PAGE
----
The Centers for Medicare and Medicaid Services (CMS), a division of the Department of Health and Human Services (HHS), is responsible for administering the Medicare program. CMS has many roles, which include protecting the Medicare Trust Fund, reporting and correcting improper payments, and targeting healthcare fraud. To complete its numerous statutory requirements, CMS has established the Medicare Review and Education Program. Under this program, it uses a variety of contractors to complete medical and improper payment reviews. Targeted probe and educate (TPE) reviews, a major part of the CMS Medicare and Review and Education Program, combine claim reviews and provider education. As part of those reviews, CMS permits Medicare Administrative Contractors (MACs) to exercise wide discretion in determining the design and scope of TPE audits; the percentage decrease in billing errors required to be excused from subsequent rounds of reviews; and the benchmarks for measuring the program’s success. Each MAC independently determines those areas most vulnerable to improper payments.
Although the TPEs are intended to improve claim accuracy, their definition of claim types most vulnerable to improper payments has significant consequences for providers that are difficult to overturn. Rather than focusing appeals of MAC decisions on individual claim denials, a broader attack on the lack of oversight of MACs by CMS and HHS as a whole would be more effective. This article asserts a basis for challenging targeted probe and educate reviews by arguing that the MACs’ wide discretion to design, implement, and define the metrics of the program’s success is inconsistent with CMS’s statutory duty to oversee its provider education program.
The duties and scope of review conducted by Medicare contractors have expanded. Originally, when the process was implemented, TPE reviews were limited to home health providers and short stay hospital claims. Over time, the scope of reviews has expanded to the point where reviews now cover all Medicare services and items. The TPE review process is intended to improve the accuracy of providers’ billing and coding, through a combined claims review and education process. However, a provider’s failure to achieve a reduction in the percentage of billing errors defined by the MAC can result in administrative penalties that include pre-payment review and revocation of participation in the Medicare program.
TPE audits involve up to three rounds of review conducted by a MAC. The process may be conducted as either a pre-payment or post-payment review of a sample of twenty to forty claims. At the end of each round of reviews, providers’ billing performance is re-evaluated to determine whether their error rate has been reduced to meet the benchmark set by the MAC. A subsequent increase in their error rate above the MAC-determined acceptable rate will result in further reviews. Providers who are not compliant after three reviews are referred to CMS for further action.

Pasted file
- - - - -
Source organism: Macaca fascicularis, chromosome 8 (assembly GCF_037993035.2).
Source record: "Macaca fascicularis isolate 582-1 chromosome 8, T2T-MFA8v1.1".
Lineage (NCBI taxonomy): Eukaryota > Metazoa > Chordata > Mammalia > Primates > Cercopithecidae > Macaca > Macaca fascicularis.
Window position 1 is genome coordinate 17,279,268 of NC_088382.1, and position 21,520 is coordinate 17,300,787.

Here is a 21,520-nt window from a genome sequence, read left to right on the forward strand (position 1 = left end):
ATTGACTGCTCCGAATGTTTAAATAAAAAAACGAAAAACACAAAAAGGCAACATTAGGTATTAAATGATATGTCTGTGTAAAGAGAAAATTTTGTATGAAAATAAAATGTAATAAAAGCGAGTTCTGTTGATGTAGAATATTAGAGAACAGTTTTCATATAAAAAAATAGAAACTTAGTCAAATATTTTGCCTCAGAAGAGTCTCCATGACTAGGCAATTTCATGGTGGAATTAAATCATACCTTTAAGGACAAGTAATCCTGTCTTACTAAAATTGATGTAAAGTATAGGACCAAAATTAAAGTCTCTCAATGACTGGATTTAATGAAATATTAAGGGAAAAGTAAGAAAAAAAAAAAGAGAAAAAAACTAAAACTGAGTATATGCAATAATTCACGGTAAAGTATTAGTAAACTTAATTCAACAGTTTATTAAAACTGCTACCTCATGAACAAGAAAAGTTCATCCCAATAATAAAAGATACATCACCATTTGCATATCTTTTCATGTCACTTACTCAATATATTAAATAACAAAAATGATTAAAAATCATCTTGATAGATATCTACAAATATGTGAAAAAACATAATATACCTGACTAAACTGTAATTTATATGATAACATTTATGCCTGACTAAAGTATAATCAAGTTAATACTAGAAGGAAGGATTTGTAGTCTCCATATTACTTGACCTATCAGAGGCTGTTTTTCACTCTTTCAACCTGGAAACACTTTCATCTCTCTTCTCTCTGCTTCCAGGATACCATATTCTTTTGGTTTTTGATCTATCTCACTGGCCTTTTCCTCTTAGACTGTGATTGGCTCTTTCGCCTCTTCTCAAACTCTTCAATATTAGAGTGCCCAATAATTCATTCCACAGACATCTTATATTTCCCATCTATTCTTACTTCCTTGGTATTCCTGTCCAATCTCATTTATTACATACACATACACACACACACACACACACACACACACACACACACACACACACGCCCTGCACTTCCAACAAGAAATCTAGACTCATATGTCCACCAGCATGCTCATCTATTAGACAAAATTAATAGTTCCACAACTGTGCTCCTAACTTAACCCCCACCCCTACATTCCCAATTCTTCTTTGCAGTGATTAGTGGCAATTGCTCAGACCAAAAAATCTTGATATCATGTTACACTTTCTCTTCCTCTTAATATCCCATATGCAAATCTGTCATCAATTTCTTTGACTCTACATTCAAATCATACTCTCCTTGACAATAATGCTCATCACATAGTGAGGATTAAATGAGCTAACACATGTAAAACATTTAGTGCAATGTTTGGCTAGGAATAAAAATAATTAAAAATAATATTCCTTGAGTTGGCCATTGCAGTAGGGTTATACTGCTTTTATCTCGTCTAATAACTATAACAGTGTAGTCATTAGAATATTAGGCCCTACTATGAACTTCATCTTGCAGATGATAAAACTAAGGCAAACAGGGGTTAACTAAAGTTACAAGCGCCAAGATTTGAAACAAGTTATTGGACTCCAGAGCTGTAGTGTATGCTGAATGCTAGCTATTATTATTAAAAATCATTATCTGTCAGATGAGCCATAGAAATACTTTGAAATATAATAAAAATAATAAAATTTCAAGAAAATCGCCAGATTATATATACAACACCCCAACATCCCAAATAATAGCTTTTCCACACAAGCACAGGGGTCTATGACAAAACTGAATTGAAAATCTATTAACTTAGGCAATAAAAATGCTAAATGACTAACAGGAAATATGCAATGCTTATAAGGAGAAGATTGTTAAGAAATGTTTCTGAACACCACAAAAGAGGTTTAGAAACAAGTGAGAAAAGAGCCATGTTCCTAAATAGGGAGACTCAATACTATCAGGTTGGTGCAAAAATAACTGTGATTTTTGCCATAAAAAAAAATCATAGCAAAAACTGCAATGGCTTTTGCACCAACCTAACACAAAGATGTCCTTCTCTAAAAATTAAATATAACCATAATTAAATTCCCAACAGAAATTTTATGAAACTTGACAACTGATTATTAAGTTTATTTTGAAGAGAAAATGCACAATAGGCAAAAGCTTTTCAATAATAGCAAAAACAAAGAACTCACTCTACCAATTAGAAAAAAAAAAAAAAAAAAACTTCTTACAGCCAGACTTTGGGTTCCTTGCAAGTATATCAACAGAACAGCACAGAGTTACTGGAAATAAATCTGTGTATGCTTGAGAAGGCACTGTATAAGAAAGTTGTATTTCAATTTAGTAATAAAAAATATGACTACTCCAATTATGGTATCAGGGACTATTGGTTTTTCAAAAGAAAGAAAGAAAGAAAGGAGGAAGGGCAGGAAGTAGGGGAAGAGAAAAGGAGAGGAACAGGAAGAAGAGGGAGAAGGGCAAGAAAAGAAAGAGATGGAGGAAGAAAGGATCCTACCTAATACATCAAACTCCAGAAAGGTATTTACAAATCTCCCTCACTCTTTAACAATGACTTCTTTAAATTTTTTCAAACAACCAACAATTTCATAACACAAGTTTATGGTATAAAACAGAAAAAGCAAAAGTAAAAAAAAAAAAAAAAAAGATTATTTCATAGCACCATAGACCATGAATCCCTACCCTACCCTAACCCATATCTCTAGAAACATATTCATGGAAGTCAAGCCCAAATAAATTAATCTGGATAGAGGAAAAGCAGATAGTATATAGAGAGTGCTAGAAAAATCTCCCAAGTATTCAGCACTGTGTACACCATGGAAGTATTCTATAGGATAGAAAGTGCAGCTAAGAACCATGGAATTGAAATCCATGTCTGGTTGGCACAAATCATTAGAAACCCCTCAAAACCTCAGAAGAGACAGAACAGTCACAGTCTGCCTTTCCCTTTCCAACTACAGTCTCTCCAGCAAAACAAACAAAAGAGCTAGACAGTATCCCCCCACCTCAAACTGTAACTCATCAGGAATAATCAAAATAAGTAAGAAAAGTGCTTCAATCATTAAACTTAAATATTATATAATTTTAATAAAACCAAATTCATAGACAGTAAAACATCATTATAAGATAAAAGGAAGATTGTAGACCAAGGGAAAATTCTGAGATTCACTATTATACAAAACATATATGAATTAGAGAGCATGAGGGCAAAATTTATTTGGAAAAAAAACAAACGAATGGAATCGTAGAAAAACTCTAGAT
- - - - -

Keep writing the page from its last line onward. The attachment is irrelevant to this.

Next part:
The strategy currently taken to overturn adverse outcomes of the reviews takes two forms: an appeal of individual claims, or, where extrapolation of the error rate has occurred, an appeal of the individual sampling amounts to either require recalculation of the error rate or to require readjustment of the overpayment. However, the timeline for appeals of denied claims, even if pursued on an expedited basis, may not be concluded prior to administrative penalties being imposed. Additionally, there are certain areas where no appeal is permitted: the Final Results letter issued by the MAC at the end of each round of reviews, and the decision by CMS to impose pre-payment review of provider claims or revoke provider participation in Medicare. The structure of the TPE review program presents an opportunity for another strategy for appealing adverse outcomes. Challenging CMS’s lack of oversight of its MACs is an alternate strategy with potential to be more effective than appealing individual claims denials.
Although CMS has stated in a frequently asked questions (FAQ) fact sheet that favorable outcomes will be considered after referral of the provider for further action, where pre-payment review has been put in place or revocation of participation in Medicare has already occurred, there is no recognized right of appeal, and no CMS regulation or policy that provides otherwise. A provider placed on pre-payment review will be reassessed by the MAC on a quarterly basis to determine if the provider’s behavior has improved sufficiently. There is no defined standard for measuring the provider’s improvement. Revocation of a provider’s participation from the Medicare program can only be reviewed after one year from its imposition, and it can extend as long as ten years, depending on the severity of the offense. After the revocation period has ended, the provider is required to reapply to the program.
By law, the Secretary of HHS is required to provide effective oversight of its contractors’ TPE programs. The Secretary’s lack of oversight of MACs’ provider education efforts, and the manner in which MACs identify risks vulnerable to improper billing, falls short of its duties.